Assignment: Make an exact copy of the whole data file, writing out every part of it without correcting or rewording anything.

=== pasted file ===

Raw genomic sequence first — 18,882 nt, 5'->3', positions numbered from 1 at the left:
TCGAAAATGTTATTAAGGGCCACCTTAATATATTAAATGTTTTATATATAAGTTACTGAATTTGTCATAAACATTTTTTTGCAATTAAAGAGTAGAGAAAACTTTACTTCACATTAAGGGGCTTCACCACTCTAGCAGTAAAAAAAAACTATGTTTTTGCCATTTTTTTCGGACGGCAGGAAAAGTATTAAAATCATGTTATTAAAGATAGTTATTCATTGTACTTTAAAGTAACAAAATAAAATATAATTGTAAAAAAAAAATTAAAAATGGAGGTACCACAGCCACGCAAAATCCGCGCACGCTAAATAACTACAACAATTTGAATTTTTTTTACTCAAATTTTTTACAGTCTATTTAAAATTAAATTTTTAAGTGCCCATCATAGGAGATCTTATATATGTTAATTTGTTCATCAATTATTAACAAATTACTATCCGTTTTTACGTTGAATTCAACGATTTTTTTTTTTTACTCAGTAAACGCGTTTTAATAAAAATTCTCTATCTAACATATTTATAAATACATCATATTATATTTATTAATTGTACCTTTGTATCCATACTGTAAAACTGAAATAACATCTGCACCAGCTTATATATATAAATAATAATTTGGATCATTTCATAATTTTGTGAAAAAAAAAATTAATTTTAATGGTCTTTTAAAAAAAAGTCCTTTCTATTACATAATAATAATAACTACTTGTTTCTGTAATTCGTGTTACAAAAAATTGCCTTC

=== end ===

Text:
Raw genomic sequence first — 18,882 nt, 5'->3', positions numbered from 1 at the left:
TCGAAAATGTTATTAAGGGCCACCTTAATATATTAAATGTTTTATATATAAGTTACTGAATTTGTCATAAACATTTTTTTGCAATTAAAGAGTAGAGAAAACTTTACTTCACATTAAGGGGCTTCACCACTCTAGCAGTAAAAAAAAACTATGTTTTTGCCATTTTTTTCGGACGGCAGGAAAAGTATTAAAATCATGTTATTAAAGATAGTTATTCATTGTACTTTAAAGTAACAAAATAAAATATAATTGTAAAAAAAAAATTAAAAATGGAGGTACCACAGCCACGCAAAATCCGCGCACGCTAAATAACTACAACAATTTGAATTTTTTTTACTCAAATTTTTTACAGTCTATTTAAAATTAAATTTTTAAGTGCCCATCATAGGAGATCTTATATATGTTAATTTGTTCATCAATTATTAACAAATTACTATCCGTTTTTACGTTGAATTCAACGATTTTTTTTTTTTACTCAGTAAACGCGTTTTAATAAAAATTCTCTATCTAACATATTTATAAATACATCATATTATATTTATTAATTGTACCTTTGTATCCATACTGTAAAACTGAAATAACATCTGCACCAGCTTATATATATAAATAATAATTTGGATCATTTCATAATTTTGTGAAAAAAAAAATTAATTTTAATGGTCTTTTAAAAAAAAGTCCTTTCTATTACATAATAATAATAACTACTTGTTTCTGTAATTCGTGTTACAAAAAATTGCCTTC